After finishing the day watching the patient at his doctor’s clinic in Camden on Thursday evening, Dr. Maya Bass boarded the plane and flew to Oklahoma. There she spends the next 48 hours providing abortion to women at one of the four clinics in the state, about 130 miles north of the Texas border.
Bass has been traveling to Oklahoma for many years and stays there one or two days a month to serve the Trust Women Foundation Clinic in Oklahoma City. She lived and practiced in Oklahoma full time. When she returned to the East Coast where she grew up, she wanted to continue to provide abortion care in less accessible areas than New Jersey. Demand in Oklahoma has only increased since neighboring Texas enacted a six-week abortion ban and Texas people with unwanted pregnancies began crossing state boundaries to get an abortion, she said. Said.
“I’m always impressed with the resilience of patients,” says Bass. “Especially because many of them came from Texas and drove for 2, 4, 6, 8, and even 10 hours. Sometimes they even took care of those who had to fly.”
If the Roe v. Wade case is overturned, it is likely that the Supreme Court signaled during the oral argument on Wednesday, so it is up to each state to decide whether the abortion is legal. At least 22 states have laws on books that are likely to ban abortion if Roe capsizes.
Just as Oklahoma has been a destination for abortion treatment since the Texas ban, demand may skyrocket in other states that continue to allow abortions and border new bans. .. Pennsylvania is one of those states.
New Jersey has some of the country’s least restrictive abortion laws and does not have a direct border with the state that loses access.
That’s why it’s still so important for buses to provide abortion care in hard-to-find places. Every two days of stints in Oklahoma, she will see 40 patients a day and has a waiting list. There is also a shortage of providers. Bass said that almost every abortion provider in the clinic she works for is jumping from outside the state, just like her. At some point when she lived there, I remembered that she was actually one of the two abortion providers who lived and practiced in Oklahoma.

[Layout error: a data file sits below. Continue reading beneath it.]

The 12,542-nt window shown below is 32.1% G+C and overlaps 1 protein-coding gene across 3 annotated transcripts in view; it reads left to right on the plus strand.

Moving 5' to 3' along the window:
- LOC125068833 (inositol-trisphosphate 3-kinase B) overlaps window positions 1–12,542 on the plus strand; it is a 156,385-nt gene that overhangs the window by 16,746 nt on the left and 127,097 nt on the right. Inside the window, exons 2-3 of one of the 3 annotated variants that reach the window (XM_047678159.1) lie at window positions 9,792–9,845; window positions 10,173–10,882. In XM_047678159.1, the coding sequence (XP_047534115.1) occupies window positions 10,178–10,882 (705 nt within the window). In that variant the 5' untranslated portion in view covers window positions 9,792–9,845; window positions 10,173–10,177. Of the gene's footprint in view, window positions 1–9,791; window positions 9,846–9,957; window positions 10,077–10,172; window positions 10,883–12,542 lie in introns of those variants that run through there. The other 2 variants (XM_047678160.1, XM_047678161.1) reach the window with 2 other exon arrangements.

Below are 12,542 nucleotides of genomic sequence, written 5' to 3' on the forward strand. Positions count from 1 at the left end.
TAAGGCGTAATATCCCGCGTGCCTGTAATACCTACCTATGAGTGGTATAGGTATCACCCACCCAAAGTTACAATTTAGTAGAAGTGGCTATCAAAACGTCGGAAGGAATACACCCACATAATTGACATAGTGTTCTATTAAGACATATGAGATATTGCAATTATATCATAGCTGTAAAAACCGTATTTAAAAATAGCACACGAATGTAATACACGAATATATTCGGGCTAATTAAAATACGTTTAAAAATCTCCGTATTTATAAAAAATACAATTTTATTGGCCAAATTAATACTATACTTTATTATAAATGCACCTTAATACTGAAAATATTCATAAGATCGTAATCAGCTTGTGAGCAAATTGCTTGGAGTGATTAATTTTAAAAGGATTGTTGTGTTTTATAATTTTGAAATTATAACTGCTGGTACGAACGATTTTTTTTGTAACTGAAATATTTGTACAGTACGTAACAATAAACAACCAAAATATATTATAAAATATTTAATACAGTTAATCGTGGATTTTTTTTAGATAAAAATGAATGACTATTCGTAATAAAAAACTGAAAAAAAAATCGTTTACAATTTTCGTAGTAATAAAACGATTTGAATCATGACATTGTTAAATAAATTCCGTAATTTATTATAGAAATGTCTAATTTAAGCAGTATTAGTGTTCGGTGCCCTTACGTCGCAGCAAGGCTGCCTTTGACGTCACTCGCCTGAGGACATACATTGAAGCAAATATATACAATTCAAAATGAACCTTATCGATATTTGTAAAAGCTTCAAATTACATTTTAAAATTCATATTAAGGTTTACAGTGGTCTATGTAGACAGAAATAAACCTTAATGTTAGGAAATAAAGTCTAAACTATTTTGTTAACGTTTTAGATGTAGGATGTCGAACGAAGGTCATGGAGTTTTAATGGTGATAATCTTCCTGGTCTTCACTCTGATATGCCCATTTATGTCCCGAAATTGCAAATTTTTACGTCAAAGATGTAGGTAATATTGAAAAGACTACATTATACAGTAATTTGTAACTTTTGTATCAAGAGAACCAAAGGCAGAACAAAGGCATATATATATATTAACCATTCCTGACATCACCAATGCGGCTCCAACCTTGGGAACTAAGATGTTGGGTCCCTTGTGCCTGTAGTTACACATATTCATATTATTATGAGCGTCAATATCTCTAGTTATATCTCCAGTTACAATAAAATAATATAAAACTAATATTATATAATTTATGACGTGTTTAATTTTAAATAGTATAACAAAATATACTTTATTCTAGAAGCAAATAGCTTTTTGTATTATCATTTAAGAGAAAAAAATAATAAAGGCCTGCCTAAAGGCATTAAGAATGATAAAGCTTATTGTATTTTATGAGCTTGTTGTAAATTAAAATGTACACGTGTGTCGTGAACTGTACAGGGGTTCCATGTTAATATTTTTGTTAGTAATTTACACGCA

Part of the reason the bus chose to return to the East Coast is that Oklahoma proved a hostile environment for abortion providers.
“The idea that protesters would come to my doctor’s clinic when I lived in Oklahoma so that patients there wouldn’t feel comfortable looking at me seems to be a real concern. I did, “she said. “Not to mention the safety of my family.”
Oklahoma is one of the so-called trigger states. This means that if Law overthrows and wants to continue the abortion, Bus and his colleagues will have to relocate.
New Jersey, Pennsylvania, and Delaware aren’t in a triggered state, but that doesn’t mean they don’t feel the impact — especially Pennsylvania.
According to a recent report from the Guttmacher Institute, the number of people seeking abortion in Pennsylvania is estimated to increase by more than 1,000% if Roe capsizes, from the current 170,000 to 2.1 million annually. .. This is because access to abortion is severely restricted as soon as Roe capsizes in both neighboring Ohio and West Virginia.
Ohio has passed a six-week ban on abortion, which is no longer valid, but is designed to have an abortion when Roe capsizes. For 70% of Ohio women, Pennsylvania is the closest unbanned state.
West Virginia banned abortion prior to the Roe v. Wade case, so if the decision goes down, that state’s law could come into force there again. The report estimates that Pennsylvania will be the closest state without banning 40% of West Virginia women.
And there is no guarantee that Pennsylvania will continue to be a safe haven for access to abortion. Currently, Pennsylvania law limits miscarriage after 24 weeks. This is a “survival rate” criterion that indicates how long a foetation can survive outside the womb. The state has already imposed many additional important restrictions on access to abortion, including banning the use of public funds, including Medicaid, for the treatment of abortion.
If Pennsylvania elects a Republican governor in 2022, the Commonwealth may see more restrictive legislation enacted. Democratic Governor Tom Wolf has repeatedly rejected legislation that further restricts access to Pennsylvania’s Republican-controlled House of Representatives and Senate.
Bass said her team at the clinic was discussing expansion at the clinic in Wichita, Kansas, as they were forced to stop practicing in Oklahoma. However, she is worried that by reducing the number of clinics and increasing the distance required, even if a patient has an abortion, she may have to wait longer. Abortion is primarily a safe medical procedure, but Bass is worried that those disorders will only help make it more dangerous.
“This is a patient safety issue due to making abortion illegal,” she said. “We are actually exacerbating patient outcomes and there is no medical evidence for why. It is one of the hardest to see.”
This article first appeared WHYY.org..
Pennsylvania could be a destination for abortion if Roe capsizes | States and Regions
Source link Pennsylvania could be a destination for abortion if Roe capsizes | States and Regions